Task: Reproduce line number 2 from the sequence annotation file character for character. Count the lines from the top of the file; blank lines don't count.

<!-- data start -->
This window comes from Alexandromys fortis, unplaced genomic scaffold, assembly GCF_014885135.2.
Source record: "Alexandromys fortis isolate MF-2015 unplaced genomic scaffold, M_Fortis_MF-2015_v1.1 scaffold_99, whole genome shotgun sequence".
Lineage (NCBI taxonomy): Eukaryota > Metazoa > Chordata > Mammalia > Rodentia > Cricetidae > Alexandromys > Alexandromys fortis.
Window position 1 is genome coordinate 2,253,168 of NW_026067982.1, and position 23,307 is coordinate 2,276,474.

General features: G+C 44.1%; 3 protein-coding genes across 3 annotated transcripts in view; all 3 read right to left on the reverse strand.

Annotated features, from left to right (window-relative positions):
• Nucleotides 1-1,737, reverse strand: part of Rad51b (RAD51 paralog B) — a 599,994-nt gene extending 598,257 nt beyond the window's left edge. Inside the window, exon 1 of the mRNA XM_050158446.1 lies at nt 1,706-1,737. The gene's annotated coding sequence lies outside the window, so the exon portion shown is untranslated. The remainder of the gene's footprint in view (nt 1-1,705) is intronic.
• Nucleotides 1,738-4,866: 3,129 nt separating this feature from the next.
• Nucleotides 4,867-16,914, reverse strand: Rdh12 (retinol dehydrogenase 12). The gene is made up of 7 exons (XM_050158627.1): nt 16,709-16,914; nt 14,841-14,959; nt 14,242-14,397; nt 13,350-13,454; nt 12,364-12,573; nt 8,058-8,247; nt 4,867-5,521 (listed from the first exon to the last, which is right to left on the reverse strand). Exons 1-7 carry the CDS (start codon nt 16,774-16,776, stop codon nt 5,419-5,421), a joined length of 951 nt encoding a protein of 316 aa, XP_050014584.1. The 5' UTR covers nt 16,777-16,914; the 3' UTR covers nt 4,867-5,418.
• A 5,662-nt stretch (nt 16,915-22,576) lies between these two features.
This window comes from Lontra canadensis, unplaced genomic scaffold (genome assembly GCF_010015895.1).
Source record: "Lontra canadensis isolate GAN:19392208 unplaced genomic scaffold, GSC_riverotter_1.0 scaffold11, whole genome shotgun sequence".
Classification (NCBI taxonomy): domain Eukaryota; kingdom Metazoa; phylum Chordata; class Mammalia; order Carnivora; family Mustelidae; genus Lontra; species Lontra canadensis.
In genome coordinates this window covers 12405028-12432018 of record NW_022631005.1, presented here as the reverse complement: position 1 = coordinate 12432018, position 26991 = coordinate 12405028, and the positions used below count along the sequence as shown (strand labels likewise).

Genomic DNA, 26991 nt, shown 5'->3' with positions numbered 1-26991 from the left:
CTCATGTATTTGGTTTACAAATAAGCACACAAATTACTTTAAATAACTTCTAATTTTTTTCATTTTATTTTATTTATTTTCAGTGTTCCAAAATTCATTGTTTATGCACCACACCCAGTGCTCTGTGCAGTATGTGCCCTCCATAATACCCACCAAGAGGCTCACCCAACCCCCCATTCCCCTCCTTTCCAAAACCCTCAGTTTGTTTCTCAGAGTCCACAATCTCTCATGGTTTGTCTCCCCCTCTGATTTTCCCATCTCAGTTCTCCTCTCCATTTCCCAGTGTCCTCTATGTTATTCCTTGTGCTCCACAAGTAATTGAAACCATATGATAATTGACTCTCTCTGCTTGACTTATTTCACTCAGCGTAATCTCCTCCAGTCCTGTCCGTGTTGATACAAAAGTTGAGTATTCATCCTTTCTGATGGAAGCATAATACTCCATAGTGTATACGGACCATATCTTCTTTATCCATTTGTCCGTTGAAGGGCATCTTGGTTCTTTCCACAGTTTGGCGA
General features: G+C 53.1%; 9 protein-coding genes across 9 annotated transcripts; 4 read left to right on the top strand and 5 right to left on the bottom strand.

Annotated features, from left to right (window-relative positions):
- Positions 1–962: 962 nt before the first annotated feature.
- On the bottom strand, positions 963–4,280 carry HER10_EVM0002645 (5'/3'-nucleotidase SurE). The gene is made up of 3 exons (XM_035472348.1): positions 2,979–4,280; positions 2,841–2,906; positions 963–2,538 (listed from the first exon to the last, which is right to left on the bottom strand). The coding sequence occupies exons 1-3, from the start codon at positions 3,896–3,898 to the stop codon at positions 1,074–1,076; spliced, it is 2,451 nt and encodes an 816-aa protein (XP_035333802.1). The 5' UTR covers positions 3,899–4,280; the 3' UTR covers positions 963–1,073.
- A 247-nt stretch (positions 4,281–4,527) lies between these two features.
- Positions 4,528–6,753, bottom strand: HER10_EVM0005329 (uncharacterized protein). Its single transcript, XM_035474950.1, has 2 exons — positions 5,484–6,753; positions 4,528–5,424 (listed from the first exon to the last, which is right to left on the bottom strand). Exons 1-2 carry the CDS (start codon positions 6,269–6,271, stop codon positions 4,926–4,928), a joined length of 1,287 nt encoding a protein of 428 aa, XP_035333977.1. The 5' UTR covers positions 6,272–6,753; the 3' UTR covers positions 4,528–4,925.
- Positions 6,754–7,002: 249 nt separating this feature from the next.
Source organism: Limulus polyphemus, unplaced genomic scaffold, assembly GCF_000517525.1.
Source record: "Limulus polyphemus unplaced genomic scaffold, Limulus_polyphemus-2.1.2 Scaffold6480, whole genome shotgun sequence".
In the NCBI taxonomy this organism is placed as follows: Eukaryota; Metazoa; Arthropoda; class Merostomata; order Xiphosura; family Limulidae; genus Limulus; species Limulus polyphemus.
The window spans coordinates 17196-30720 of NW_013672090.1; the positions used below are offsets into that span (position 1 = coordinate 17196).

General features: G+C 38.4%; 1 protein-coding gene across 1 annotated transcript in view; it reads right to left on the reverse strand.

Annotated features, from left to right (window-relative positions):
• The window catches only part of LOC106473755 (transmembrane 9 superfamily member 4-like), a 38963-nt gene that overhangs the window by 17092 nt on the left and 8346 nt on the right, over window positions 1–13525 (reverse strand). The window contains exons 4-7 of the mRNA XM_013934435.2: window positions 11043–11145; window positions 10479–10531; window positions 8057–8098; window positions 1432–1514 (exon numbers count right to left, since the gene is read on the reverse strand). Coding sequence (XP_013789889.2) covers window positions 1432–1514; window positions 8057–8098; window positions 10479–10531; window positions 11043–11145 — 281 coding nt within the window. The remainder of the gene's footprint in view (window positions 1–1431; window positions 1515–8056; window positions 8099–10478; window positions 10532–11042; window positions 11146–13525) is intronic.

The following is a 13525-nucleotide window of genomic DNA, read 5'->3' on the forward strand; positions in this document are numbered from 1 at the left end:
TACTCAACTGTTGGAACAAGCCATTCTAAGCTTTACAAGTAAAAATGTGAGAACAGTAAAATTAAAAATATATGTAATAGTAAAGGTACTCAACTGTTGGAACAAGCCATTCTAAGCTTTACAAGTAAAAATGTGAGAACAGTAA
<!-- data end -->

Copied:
Source record: "Alexandromys fortis isolate MF-2015 unplaced genomic scaffold, M_Fortis_MF-2015_v1.1 scaffold_99, whole genome shotgun sequence".